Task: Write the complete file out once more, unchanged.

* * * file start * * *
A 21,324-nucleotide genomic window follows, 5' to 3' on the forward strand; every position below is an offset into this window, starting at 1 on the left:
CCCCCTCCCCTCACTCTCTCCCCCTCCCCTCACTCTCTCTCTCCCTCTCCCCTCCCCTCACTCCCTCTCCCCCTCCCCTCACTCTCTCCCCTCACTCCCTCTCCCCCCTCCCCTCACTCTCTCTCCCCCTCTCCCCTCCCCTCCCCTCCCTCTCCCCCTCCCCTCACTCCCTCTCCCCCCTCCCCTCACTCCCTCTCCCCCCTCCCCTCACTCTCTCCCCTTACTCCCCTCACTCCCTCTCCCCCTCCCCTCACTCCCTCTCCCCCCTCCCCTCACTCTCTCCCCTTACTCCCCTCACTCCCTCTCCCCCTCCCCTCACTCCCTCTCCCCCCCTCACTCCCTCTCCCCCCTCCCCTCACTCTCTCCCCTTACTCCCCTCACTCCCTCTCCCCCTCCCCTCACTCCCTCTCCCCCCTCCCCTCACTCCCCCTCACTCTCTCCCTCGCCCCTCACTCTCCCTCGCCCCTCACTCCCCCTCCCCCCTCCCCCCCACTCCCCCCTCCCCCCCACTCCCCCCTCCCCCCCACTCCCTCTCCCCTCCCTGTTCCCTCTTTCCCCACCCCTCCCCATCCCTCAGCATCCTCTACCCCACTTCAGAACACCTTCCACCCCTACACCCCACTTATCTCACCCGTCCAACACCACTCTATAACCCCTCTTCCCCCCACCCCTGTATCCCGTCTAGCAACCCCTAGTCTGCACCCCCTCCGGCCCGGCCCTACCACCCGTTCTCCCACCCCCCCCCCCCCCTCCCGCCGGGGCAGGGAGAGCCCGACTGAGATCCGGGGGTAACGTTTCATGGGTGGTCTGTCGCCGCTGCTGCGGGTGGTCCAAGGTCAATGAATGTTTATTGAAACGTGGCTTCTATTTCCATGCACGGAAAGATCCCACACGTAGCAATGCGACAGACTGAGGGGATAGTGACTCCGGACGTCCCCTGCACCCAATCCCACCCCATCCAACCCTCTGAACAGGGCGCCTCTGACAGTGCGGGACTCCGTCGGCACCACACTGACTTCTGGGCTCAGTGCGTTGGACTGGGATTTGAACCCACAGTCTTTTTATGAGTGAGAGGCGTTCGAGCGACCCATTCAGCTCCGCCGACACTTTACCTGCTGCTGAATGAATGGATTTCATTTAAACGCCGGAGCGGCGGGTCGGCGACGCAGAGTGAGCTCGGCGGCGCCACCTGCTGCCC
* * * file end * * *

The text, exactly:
A 21,324-nucleotide genomic window follows, 5' to 3' on the forward strand; every position below is an offset into this window, starting at 1 on the left:
CCCCCTCCCCTCACTCTCTCCCCCTCCCCTCACTCTCTCTCTCCCTCTCCCCTCCCCTCACTCCCTCTCCCCCTCCCCTCACTCTCTCCCCTCACTCCCTCTCCCCCCTCCCCTCACTCTCTCTCCCCCTCTCCCCTCCCCTCCCCTCCCTCTCCCCCTCCCCTCACTCCCTCTCCCCCCTCCCCTCACTCCCTCTCCCCCCTCCCCTCACTCTCTCCCCTTACTCCCCTCACTCCCTCTCCCCCTCCCCTCACTCCCTCTCCCCCCTCCCCTCACTCTCTCCCCTTACTCCCCTCACTCCCTCTCCCCCTCCCCTCACTCCCTCTCCCCCCCTCACTCCCTCTCCCCCCTCCCCTCACTCTCTCCCCTTACTCCCCTCACTCCCTCTCCCCCTCCCCTCACTCCCTCTCCCCCCTCCCCTCACTCCCCCTCACTCTCTCCCTCGCCCCTCACTCTCCCTCGCCCCTCACTCCCCCTCCCCCCTCCCCCCCACTCCCCCCTCCCCCCCACTCCCCCCTCCCCCCCACTCCCTCTCCCCTCCCTGTTCCCTCTTTCCCCACCCCTCCCCATCCCTCAGCATCCTCTACCCCACTTCAGAACACCTTCCACCCCTACACCCCACTTATCTCACCCGTCCAACACCACTCTATAACCCCTCTTCCCCCCACCCCTGTATCCCGTCTAGCAACCCCTAGTCTGCACCCCCTCCGGCCCGGCCCTACCACCCGTTCTCCCACCCCCCCCCCCCCCTCCCGCCGGGGCAGGGAGAGCCCGACTGAGATCCGGGGGTAACGTTTCATGGGTGGTCTGTCGCCGCTGCTGCGGGTGGTCCAAGGTCAATGAATGTTTATTGAAACGTGGCTTCTATTTCCATGCACGGAAAGATCCCACACGTAGCAATGCGACAGACTGAGGGGATAGTGACTCCGGACGTCCCCTGCACCCAATCCCACCCCATCCAACCCTCTGAACAGGGCGCCTCTGACAGTGCGGGACTCCGTCGGCACCACACTGACTTCTGGGCTCAGTGCGTTGGACTGGGATTTGAACCCACAGTCTTTTTATGAGTGAGAGGCGTTCGAGCGACCCATTCAGCTCCGCCGACACTTTACCTGCTGCTGAATGAATGGATTTCATTTAAACGCCGGAGCGGCGGGTCGGCGACGCAGAGTGAGCTCGGCGGCGCCACCTGCTGCCC